Wednesday, February 10, 2016
Her hands were already full with her four boys, and she forgot her sling that day for her youngest, whom she was still nursing. Jazzmine McKee had stopped at a major department store in August but then realized she needed to feed her son. When she asked a manager where she could breastfeed, she was told she could go to the bathroom—not exactly a hygienic, let alone convenient, place for a mother with four kids in tow.
Desta Reff, who moved to Mississippi from Boston, Mass., was breastfeeding her daughter at a restaurant with a scarf over her daughter, when a stranger came up to her and said: "What's the baby doing? Is that baby sleeping?" Reff was surprised. She finally told the person, "The baby is nursing—she's eating." The stranger looked confused, and Reff realized that the stigma around breastfeeding in Mississippi is much different than in Boston. McKee and Reff's stories are examples of a statewide problem: The stigma around breastfeeding should not exist.
Healthy Kids, Dollars Saved
The Centers for Disease and Control, the U.S. Surgeon General and the majority of research on the topic indicate that breastfeeding is better than using formula when a baby is born. In 2011, the U.S. Surgeon General prepared a call-to-action report that laid out the benefits of breastfeeding. Babies who are breastfed are less likely to develop asthma, become obese or be at risk for sudden infant-death syndrome.
Despite its numerous positive health outcomes for babies, breastfeeding is not popular in Mississippi. In fact, the state ranks 50th in the CDC's state maternity practices in infant nutrition rankings and care and 47th in its state ratings for breastfeeding.
Who joins the conversation in the state is important, and lawmakers are usually not at the table, Reff said. "It needs to be re-framed," she said. "This is a state health issue."
The Mississippi Legislature passed a breastfeeding bill in 2006 that de-criminalized the practice. Sen. Hillman Frazier, D-Jackson, helped pass the 2006 bill that made the right to breastfeed in public the law.
Reff, who is working on getting legislation passed this session as an advocate and a member of the Mississippi Breastfeeding Coalition, wants to implement further changes to the 2006 bill that would protect women and educate the public about the benefits of breastfeeding.
Sen. Frazier has introduced another bill this session that would require employers to provide spaces for nursing employees to breastfeed. It also would require healthcare facilities to post breastfeeding guidelines and introduce a fine (of no more than $250) for any company or agency that asks a mother to stop breastfeeding, despite it being legal.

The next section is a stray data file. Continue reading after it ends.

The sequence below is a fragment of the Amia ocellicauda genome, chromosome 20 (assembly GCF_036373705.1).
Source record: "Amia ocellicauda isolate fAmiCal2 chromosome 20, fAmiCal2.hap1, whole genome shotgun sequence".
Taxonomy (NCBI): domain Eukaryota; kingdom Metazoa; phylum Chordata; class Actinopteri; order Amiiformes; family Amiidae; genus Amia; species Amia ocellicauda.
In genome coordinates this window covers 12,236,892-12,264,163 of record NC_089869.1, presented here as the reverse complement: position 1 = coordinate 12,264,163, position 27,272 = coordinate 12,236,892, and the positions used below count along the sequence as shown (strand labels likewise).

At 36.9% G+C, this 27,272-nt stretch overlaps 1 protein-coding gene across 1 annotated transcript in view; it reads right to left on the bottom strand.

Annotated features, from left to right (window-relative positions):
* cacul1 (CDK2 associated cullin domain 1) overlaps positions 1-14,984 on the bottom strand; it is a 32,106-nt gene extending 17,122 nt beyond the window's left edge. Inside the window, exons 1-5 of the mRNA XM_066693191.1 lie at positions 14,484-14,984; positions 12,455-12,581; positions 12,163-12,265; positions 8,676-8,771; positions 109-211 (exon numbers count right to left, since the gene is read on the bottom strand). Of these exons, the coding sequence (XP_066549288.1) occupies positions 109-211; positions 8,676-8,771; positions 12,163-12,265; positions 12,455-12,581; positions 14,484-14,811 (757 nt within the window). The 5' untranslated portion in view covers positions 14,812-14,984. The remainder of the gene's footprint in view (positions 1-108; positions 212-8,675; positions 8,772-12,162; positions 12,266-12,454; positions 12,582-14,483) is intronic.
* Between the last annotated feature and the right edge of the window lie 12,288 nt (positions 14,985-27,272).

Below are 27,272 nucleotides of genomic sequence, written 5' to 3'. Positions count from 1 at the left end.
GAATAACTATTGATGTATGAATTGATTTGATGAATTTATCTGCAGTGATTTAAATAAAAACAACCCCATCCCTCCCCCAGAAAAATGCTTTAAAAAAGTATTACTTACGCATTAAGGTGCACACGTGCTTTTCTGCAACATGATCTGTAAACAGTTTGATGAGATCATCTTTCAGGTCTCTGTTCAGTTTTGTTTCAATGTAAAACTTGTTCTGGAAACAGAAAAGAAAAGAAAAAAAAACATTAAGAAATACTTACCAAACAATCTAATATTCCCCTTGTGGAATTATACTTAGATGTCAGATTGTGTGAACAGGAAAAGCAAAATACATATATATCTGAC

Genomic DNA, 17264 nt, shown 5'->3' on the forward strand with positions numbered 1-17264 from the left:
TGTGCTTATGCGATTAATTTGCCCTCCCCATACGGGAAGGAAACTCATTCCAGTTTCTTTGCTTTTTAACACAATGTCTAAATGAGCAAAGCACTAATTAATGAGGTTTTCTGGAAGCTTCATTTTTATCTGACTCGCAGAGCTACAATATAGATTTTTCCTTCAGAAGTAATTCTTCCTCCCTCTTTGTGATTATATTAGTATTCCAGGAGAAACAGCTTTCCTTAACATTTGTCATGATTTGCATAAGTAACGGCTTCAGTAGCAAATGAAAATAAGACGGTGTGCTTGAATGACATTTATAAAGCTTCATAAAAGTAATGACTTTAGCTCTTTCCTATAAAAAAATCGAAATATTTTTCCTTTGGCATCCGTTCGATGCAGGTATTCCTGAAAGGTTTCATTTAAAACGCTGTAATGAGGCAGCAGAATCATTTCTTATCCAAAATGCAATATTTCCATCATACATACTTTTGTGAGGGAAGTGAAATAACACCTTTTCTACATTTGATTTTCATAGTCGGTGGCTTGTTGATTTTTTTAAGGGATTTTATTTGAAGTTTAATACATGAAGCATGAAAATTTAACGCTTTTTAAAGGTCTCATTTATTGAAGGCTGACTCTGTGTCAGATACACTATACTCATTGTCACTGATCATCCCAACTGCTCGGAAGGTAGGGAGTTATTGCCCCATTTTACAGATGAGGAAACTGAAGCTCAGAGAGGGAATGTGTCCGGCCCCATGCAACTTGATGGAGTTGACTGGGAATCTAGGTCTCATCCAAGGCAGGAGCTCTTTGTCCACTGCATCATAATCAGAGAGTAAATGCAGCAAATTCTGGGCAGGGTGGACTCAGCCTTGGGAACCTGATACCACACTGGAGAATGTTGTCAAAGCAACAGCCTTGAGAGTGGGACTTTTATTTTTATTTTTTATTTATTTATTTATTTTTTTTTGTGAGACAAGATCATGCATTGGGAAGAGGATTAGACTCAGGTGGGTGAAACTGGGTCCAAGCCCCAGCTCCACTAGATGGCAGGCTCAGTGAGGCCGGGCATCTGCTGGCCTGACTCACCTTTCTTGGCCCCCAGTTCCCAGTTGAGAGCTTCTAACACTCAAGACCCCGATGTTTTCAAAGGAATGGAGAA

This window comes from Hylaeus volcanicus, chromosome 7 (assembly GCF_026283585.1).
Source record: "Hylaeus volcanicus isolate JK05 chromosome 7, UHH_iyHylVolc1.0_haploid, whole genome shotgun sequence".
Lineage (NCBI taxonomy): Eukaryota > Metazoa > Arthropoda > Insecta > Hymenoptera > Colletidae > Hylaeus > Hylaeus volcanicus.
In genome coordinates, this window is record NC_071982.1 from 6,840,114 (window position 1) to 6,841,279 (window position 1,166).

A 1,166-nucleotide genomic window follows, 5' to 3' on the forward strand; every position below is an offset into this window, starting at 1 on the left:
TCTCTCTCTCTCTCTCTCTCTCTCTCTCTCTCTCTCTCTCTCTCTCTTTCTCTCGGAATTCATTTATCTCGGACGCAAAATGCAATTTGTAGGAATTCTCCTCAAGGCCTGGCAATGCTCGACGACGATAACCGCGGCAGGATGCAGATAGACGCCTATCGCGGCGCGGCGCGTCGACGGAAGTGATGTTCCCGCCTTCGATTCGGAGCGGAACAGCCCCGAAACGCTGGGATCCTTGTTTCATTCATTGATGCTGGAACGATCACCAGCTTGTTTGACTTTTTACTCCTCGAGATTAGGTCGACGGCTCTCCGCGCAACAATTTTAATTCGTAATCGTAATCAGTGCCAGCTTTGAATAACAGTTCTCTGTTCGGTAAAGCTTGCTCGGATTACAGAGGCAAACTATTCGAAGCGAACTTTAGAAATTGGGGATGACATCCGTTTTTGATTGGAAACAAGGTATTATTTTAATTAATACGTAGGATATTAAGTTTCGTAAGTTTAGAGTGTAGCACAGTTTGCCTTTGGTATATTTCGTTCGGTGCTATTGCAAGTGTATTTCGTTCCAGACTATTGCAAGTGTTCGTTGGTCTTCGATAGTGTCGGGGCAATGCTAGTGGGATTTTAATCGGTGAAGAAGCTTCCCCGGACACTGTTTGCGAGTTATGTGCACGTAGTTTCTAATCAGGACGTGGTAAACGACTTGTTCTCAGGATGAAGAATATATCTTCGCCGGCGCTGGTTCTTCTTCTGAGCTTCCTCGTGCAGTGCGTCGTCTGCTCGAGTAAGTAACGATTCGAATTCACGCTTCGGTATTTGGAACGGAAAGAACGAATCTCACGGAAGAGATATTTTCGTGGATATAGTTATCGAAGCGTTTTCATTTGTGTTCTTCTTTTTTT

Jacqueline Hammack, a local reproductive-justice lawyer, said she has received calls from women who have had problems negotiating time to breastfeed with their employers. Hammack said that even if women have to be away from their babies during the work day, they still need to pump at work and express milk to keep potential risk for infection down and be able to nurse when they get home.
A new mother herself, Hammack nurses her son, Morris, in public regularly and says she has never had any problems with it. Since she had her son a year ago now, she has started working from home to be with him but recognizes that Frazier's bill will help women who don't have that luxury.
"I am white, educated, heterosexual and have been fortunate enough to work from home for his first year, but most of the mothers in Mississippi don't have those things working in their favor," Hammack said. "They need the kind of support that this legislation can provide."
Taboo is Costing the State
The public-health benefits of breastfeeding are important Frazier said but he also admits that the long-term savings for the state's budget are critical.
If children avoid health risks from infancy, they are less likely to miss out on school and cost the state money by incurring health costs down the road, he said.
The U.S. Surgeon General estimates that a family can save $1,200 to $1,500 on infant formula if the mother breastfeeds her child for the first year of its life. Frazier said that increased awareness, alongside a bill like the one he is introducing, will prevent employers (or stores or companies) from penalizing women for feeding their child in the healthiest and most cost-effective way possible. "This is a chance to make Mississippi healthier; women shouldn't be penalized for making that choice," Frazier said.
Similar bills to Frazier's have passed in 20 other states, including Tennessee and Arkansas, says Reff, who has done her research in helping to prepare the bill. Reff said educating a majority-male Legislature about the issue is going to be important for the bill to pass.
McKee agrees and said her husband is a big advocate for breastfeeding, and she's hoping legislators can see the need for a stronger law. McKee, who is originally from New Orleans, said she found a dramatically different culture in Mississippi.
"This is a problem with society," she said. "Society has sexualized breasts to the point where breastfeeding, which we're naturally intended for, is taboo."
The Mississippi Breastfeeding Coalition is working with legislators in both the House and the Senate this session to get the bill passed, although McKee fears the employer enforcement or the fine may be taken out. She said she doesn't mind the fine part going away, but the employer enforcement part of the law is key.
"How can we turn our backs on the very lives that sustain creation?" McKee said. "It's very sad and scary that this is going on."
Email reporter Arielle Dreher at email@example.com.